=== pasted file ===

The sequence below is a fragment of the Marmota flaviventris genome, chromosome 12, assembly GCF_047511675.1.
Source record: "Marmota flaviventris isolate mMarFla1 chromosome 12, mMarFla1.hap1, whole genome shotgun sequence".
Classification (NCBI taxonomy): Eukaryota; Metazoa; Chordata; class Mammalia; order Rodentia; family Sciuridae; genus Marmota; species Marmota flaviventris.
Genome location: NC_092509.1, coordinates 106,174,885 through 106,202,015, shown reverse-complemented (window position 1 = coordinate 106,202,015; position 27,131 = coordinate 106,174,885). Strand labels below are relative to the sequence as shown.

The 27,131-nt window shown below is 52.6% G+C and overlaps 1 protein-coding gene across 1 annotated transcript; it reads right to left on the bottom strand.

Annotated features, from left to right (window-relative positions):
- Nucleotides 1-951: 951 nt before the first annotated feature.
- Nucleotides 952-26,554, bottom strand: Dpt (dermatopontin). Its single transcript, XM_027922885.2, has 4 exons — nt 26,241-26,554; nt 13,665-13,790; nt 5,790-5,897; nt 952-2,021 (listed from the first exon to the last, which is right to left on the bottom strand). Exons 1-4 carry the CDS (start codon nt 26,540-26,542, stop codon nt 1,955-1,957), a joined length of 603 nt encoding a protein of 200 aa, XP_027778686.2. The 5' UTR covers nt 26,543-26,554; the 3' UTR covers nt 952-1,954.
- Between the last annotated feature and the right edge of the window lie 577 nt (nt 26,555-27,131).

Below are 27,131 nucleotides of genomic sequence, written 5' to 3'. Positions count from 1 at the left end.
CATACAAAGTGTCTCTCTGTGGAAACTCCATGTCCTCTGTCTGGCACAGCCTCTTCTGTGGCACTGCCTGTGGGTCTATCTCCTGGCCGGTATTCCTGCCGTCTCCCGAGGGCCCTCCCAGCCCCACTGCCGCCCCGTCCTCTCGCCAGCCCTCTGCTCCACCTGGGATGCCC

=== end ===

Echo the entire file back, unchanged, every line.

The sequence below is a fragment of the Marmota flaviventris genome, chromosome 12, assembly GCF_047511675.1.
Source record: "Marmota flaviventris isolate mMarFla1 chromosome 12, mMarFla1.hap1, whole genome shotgun sequence".
Classification (NCBI taxonomy): Eukaryota; Metazoa; Chordata; class Mammalia; order Rodentia; family Sciuridae; genus Marmota; species Marmota flaviventris.
Genome location: NC_092509.1, coordinates 106,174,885 through 106,202,015, shown reverse-complemented (window position 1 = coordinate 106,202,015; position 27,131 = coordinate 106,174,885). Strand labels below are relative to the sequence as shown.

The 27,131-nt window shown below is 52.6% G+C and overlaps 1 protein-coding gene across 1 annotated transcript; it reads right to left on the bottom strand.

Annotated features, from left to right (window-relative positions):
- Nucleotides 1-951: 951 nt before the first annotated feature.
- Nucleotides 952-26,554, bottom strand: Dpt (dermatopontin). Its single transcript, XM_027922885.2, has 4 exons — nt 26,241-26,554; nt 13,665-13,790; nt 5,790-5,897; nt 952-2,021 (listed from the first exon to the last, which is right to left on the bottom strand). Exons 1-4 carry the CDS (start codon nt 26,540-26,542, stop codon nt 1,955-1,957), a joined length of 603 nt encoding a protein of 200 aa, XP_027778686.2. The 5' UTR covers nt 26,543-26,554; the 3' UTR covers nt 952-1,954.
- Between the last annotated feature and the right edge of the window lie 577 nt (nt 26,555-27,131).

Below are 27,131 nucleotides of genomic sequence, written 5' to 3'. Positions count from 1 at the left end.
CATACAAAGTGTCTCTCTGTGGAAACTCCATGTCCTCTGTCTGGCACAGCCTCTTCTGTGGCACTGCCTGTGGGTCTATCTCCTGGCCGGTATTCCTGCCGTCTCCCGAGGGCCCTCCCAGCCCCACTGCCGCCCCGTCCTCTCGCCAGCCCTCTGCTCCACCTGGGATGCCC